The LDAP server authenticates LDAP clients according to the client credential level. You can assign any one of the following credential levels for LDAP clients:
anonymous – With an anonymous credential level, you can access only the data that is available to everyone. No LDAP BIND operation occurs. An anonymous credential level is a high security risk. Any client can change information in the DIT to which the client has write access, including another user’s password or their own identity. Further, the anonymous level enables all clients to have read access to all LDAP naming entries and attributes.
proxy – With a proxy credential level, the client binds to a single shared set of LDAP bind credentials. The shared set is also called a proxy account. The proxy account can be any entry that is allowed to bind to the directory. The account requires sufficient access to perform the naming service functions on the LDAP server.
The proxy account is a shared-per-system resource, which means that users, including the root user, who are logged into a system using proxy access see the same information. You must configure the proxyDN and proxyPassword attributes on every client system that uses the proxy credential level. Further, the proxyDN must have the same proxyPassword on all of the LDAP servers.
The encrypted proxyPassword is stored locally on the client. If the password changes for a proxy user, you must update the password on every client system that uses that proxy user. Also, if you use password aging on LDAP accounts, make sure to exempt proxy users.
You can set up different proxies for different groups of clients. For example, you can configure a proxy that limits all the sales clients to access only the company-wide accessible directories and sales directories. Access to Human Resource directories with payroll information are forbidden. Or, in the most extreme cases, you can either assign different proxies to each client or assign just one proxy to all clients.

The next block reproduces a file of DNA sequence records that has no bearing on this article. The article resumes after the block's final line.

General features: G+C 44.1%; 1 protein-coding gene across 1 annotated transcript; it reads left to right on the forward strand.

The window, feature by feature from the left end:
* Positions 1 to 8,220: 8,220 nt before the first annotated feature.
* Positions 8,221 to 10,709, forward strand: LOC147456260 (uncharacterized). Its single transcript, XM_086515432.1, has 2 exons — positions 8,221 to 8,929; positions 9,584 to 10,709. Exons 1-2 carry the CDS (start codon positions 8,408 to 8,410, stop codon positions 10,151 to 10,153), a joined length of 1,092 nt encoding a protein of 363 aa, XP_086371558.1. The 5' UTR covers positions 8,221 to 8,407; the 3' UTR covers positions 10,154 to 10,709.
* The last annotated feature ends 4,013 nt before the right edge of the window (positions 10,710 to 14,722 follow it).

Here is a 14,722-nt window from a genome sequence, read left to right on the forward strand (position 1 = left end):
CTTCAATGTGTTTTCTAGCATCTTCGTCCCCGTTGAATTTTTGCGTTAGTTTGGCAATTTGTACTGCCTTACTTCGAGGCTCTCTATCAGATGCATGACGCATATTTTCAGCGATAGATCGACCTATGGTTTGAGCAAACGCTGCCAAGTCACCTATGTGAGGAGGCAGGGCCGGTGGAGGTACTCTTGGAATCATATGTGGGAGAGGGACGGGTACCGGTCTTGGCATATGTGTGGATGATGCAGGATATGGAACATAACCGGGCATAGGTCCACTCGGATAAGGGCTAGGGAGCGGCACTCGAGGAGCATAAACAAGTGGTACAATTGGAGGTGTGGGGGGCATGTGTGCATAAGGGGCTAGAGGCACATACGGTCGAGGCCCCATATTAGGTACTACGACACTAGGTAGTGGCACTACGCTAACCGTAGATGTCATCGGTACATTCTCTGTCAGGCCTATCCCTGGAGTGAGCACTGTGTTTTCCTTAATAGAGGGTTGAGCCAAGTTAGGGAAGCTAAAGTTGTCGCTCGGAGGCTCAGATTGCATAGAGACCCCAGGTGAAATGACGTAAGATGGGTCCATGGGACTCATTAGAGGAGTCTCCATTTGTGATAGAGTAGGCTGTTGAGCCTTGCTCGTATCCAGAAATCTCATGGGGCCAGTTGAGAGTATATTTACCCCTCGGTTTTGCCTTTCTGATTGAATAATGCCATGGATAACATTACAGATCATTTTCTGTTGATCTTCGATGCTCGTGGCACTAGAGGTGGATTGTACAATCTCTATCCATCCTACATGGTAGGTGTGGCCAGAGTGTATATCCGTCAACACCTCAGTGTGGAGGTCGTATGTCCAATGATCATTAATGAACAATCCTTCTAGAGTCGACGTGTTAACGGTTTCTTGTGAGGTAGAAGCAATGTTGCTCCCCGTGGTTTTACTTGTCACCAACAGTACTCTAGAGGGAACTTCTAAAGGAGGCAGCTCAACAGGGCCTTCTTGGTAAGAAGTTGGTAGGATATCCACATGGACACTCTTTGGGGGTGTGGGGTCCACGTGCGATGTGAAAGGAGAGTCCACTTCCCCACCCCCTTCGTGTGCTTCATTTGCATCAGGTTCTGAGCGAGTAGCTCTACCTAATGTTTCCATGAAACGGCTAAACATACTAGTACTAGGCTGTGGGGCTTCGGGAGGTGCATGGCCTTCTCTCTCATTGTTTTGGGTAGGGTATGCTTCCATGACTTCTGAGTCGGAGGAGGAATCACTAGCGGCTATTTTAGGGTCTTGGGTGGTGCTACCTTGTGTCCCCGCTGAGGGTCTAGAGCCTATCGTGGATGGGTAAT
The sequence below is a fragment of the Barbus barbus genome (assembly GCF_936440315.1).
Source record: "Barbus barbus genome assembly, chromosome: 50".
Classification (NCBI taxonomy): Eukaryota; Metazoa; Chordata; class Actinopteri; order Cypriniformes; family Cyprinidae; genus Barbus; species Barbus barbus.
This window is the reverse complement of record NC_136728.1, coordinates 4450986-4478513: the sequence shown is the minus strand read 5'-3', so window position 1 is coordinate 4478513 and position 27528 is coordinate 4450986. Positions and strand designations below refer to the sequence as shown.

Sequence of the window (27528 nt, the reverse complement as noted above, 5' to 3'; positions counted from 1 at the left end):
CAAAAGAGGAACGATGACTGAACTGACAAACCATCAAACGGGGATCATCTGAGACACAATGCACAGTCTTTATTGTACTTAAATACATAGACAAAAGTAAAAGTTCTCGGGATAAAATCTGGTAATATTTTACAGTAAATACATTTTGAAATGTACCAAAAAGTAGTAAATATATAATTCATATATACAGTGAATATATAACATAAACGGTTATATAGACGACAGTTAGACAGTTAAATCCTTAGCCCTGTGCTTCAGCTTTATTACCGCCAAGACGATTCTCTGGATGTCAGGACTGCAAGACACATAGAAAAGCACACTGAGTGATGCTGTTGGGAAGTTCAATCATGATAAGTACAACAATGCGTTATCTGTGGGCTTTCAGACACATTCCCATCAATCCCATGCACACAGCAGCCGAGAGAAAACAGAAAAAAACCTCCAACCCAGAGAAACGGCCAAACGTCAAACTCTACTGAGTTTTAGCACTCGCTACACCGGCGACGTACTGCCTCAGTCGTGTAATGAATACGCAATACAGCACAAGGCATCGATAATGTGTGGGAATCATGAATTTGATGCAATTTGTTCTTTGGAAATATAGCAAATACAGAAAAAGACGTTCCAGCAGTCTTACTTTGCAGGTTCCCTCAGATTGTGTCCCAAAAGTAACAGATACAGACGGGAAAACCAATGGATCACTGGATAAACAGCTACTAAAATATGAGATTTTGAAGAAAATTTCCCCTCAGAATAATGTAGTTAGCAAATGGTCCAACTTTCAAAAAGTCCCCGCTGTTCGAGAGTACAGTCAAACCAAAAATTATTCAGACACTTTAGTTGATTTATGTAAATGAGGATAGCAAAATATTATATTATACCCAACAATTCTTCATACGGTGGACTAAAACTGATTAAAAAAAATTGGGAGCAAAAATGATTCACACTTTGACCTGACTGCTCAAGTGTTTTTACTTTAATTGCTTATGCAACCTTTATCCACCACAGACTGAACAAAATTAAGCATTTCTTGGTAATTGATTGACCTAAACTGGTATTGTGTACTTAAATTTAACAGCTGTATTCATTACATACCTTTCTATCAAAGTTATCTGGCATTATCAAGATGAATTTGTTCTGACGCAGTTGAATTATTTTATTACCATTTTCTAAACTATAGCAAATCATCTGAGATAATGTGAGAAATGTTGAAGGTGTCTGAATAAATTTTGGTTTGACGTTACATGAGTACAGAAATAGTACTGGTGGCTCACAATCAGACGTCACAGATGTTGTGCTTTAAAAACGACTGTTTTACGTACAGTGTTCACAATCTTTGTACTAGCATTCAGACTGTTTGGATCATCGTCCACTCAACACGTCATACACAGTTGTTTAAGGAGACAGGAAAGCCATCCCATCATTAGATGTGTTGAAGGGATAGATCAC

If you plan to set up multiple proxies for different clients, consider the choices carefully. Too few proxy agents can limit your ability to control user access to resources. However, too many proxies complicate the setup and maintenance of the system. You need to grant the appropriate rights to the proxy user depending on your environment. For more information about how to determine which authentication method to use, see Storing Credential for LDAP Clients.
The proxy credential level applies to all users and processes on any specific system. Users that need to use different naming policies must log in to different systems, or use the per-user authentication model.
proxy anonymous – The proxy anonymous credential level is a multi-valued entry where more than one credential level is defined. With this level, a client first attempts to be authenticated by using its proxy identity. If the authentication fails because of user lockout or expired password, then the client uses anonymous access. Depending on how the directory is configured, different credential levels might be associated with different levels of service.